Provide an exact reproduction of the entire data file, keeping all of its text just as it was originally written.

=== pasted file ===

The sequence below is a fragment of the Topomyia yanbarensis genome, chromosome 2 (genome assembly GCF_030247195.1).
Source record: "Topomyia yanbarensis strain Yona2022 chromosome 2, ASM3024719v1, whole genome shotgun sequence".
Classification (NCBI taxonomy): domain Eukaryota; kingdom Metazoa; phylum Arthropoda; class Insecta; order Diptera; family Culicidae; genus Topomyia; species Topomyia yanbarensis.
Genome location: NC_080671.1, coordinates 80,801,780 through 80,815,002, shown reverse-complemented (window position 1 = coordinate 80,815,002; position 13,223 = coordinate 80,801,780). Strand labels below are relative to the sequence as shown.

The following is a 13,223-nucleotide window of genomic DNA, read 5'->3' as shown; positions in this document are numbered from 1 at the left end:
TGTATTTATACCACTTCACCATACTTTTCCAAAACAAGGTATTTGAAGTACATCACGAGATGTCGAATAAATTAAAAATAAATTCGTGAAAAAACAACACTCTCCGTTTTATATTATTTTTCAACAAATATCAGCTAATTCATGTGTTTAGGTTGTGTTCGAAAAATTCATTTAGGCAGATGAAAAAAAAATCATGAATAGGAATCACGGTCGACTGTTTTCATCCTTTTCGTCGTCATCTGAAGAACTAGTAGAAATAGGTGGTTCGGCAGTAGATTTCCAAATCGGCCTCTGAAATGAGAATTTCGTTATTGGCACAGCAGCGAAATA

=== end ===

The sequence below is a fragment of the Topomyia yanbarensis genome, chromosome 2 (genome assembly GCF_030247195.1).
Source record: "Topomyia yanbarensis strain Yona2022 chromosome 2, ASM3024719v1, whole genome shotgun sequence".
Classification (NCBI taxonomy): domain Eukaryota; kingdom Metazoa; phylum Arthropoda; class Insecta; order Diptera; family Culicidae; genus Topomyia; species Topomyia yanbarensis.
Genome location: NC_080671.1, coordinates 80,801,780 through 80,815,002, shown reverse-complemented (window position 1 = coordinate 80,815,002; position 13,223 = coordinate 80,801,780). Strand labels below are relative to the sequence as shown.

The following is a 13,223-nucleotide window of genomic DNA, read 5'->3' as shown; positions in this document are numbered from 1 at the left end:
TGTATTTATACCACTTCACCATACTTTTCCAAAACAAGGTATTTGAAGTACATCACGAGATGTCGAATAAATTAAAAATAAATTCGTGAAAAAACAACACTCTCCGTTTTATATTATTTTTCAACAAATATCAGCTAATTCATGTGTTTAGGTTGTGTTCGAAAAATTCATTTAGGCAGATGAAAAAAAAATCATGAATAGGAATCACGGTCGACTGTTTTCATCCTTTTCGTCGTCATCTGAAGAACTAGTAGAAATAGGTGGTTCGGCAGTAGATTTCCAAATCGGCCTCTGAAATGAGAATTTCGTTATTGGCACAGCAGCGAAATA